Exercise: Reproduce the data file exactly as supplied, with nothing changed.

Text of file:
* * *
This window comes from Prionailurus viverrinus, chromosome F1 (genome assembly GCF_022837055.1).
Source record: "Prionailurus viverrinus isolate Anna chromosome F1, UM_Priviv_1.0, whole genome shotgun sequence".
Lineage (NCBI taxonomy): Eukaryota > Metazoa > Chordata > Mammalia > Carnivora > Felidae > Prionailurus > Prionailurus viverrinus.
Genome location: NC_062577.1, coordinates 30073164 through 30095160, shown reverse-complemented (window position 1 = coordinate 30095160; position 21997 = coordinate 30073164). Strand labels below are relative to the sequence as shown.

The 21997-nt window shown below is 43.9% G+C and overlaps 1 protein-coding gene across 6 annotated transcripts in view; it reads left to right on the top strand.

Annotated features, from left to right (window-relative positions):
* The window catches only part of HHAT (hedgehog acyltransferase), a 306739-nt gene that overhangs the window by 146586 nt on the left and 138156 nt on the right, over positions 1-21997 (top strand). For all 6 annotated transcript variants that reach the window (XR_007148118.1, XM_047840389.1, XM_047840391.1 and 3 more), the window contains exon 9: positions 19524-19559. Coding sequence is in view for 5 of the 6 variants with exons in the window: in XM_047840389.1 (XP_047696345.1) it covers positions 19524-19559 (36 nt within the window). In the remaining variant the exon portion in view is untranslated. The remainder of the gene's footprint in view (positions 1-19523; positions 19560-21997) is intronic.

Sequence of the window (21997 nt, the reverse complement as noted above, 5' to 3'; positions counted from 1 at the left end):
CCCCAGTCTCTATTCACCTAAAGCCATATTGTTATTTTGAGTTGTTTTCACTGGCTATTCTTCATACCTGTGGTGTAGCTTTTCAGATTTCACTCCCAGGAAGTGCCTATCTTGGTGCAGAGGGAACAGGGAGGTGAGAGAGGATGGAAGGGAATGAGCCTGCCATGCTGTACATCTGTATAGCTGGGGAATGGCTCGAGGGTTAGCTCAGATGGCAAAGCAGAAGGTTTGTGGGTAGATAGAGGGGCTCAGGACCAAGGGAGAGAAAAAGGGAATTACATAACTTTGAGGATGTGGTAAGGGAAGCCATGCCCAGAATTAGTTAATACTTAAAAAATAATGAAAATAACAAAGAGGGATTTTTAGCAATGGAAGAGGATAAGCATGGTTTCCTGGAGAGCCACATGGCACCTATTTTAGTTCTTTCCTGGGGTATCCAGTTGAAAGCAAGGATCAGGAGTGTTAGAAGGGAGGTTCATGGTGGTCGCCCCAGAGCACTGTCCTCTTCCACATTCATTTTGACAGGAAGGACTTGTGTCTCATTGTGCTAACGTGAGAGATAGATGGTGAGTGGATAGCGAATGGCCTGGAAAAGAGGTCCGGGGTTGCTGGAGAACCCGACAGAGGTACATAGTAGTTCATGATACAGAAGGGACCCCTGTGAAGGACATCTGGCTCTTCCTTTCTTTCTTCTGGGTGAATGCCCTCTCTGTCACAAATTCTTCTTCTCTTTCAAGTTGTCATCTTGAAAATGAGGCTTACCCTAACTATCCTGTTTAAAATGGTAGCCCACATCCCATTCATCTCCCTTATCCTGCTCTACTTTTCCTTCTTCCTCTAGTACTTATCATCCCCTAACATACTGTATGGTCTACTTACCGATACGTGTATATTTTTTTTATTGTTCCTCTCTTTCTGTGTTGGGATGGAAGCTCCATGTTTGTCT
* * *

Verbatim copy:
This window comes from Prionailurus viverrinus, chromosome F1 (genome assembly GCF_022837055.1).
Source record: "Prionailurus viverrinus isolate Anna chromosome F1, UM_Priviv_1.0, whole genome shotgun sequence".
Lineage (NCBI taxonomy): Eukaryota > Metazoa > Chordata > Mammalia > Carnivora > Felidae > Prionailurus > Prionailurus viverrinus.
Genome location: NC_062577.1, coordinates 30073164 through 30095160, shown reverse-complemented (window position 1 = coordinate 30095160; position 21997 = coordinate 30073164). Strand labels below are relative to the sequence as shown.

The 21997-nt window shown below is 43.9% G+C and overlaps 1 protein-coding gene across 6 annotated transcripts in view; it reads left to right on the top strand.

Annotated features, from left to right (window-relative positions):
* The window catches only part of HHAT (hedgehog acyltransferase), a 306739-nt gene that overhangs the window by 146586 nt on the left and 138156 nt on the right, over positions 1-21997 (top strand). For all 6 annotated transcript variants that reach the window (XR_007148118.1, XM_047840389.1, XM_047840391.1 and 3 more), the window contains exon 9: positions 19524-19559. Coding sequence is in view for 5 of the 6 variants with exons in the window: in XM_047840389.1 (XP_047696345.1) it covers positions 19524-19559 (36 nt within the window). In the remaining variant the exon portion in view is untranslated. The remainder of the gene's footprint in view (positions 1-19523; positions 19560-21997) is intronic.

Sequence of the window (21997 nt, the reverse complement as noted above, 5' to 3'; positions counted from 1 at the left end):
CCCCAGTCTCTATTCACCTAAAGCCATATTGTTATTTTGAGTTGTTTTCACTGGCTATTCTTCATACCTGTGGTGTAGCTTTTCAGATTTCACTCCCAGGAAGTGCCTATCTTGGTGCAGAGGGAACAGGGAGGTGAGAGAGGATGGAAGGGAATGAGCCTGCCATGCTGTACATCTGTATAGCTGGGGAATGGCTCGAGGGTTAGCTCAGATGGCAAAGCAGAAGGTTTGTGGGTAGATAGAGGGGCTCAGGACCAAGGGAGAGAAAAAGGGAATTACATAACTTTGAGGATGTGGTAAGGGAAGCCATGCCCAGAATTAGTTAATACTTAAAAAATAATGAAAATAACAAAGAGGGATTTTTAGCAATGGAAGAGGATAAGCATGGTTTCCTGGAGAGCCACATGGCACCTATTTTAGTTCTTTCCTGGGGTATCCAGTTGAAAGCAAGGATCAGGAGTGTTAGAAGGGAGGTTCATGGTGGTCGCCCCAGAGCACTGTCCTCTTCCACATTCATTTTGACAGGAAGGACTTGTGTCTCATTGTGCTAACGTGAGAGATAGATGGTGAGTGGATAGCGAATGGCCTGGAAAAGAGGTCCGGGGTTGCTGGAGAACCCGACAGAGGTACATAGTAGTTCATGATACAGAAGGGACCCCTGTGAAGGACATCTGGCTCTTCCTTTCTTTCTTCTGGGTGAATGCCCTCTCTGTCACAAATTCTTCTTCTCTTTCAAGTTGTCATCTTGAAAATGAGGCTTACCCTAACTATCCTGTTTAAAATGGTAGCCCACATCCCATTCATCTCCCTTATCCTGCTCTACTTTTCCTTCTTCCTCTAGTACTTATCATCCCCTAACATACTGTATGGTCTACTTACCGATACGTGTATATTTTTTTTATTGTTCCTCTCTTTCTGTGTTGGGATGGAAGCTCCATGTTTGTCT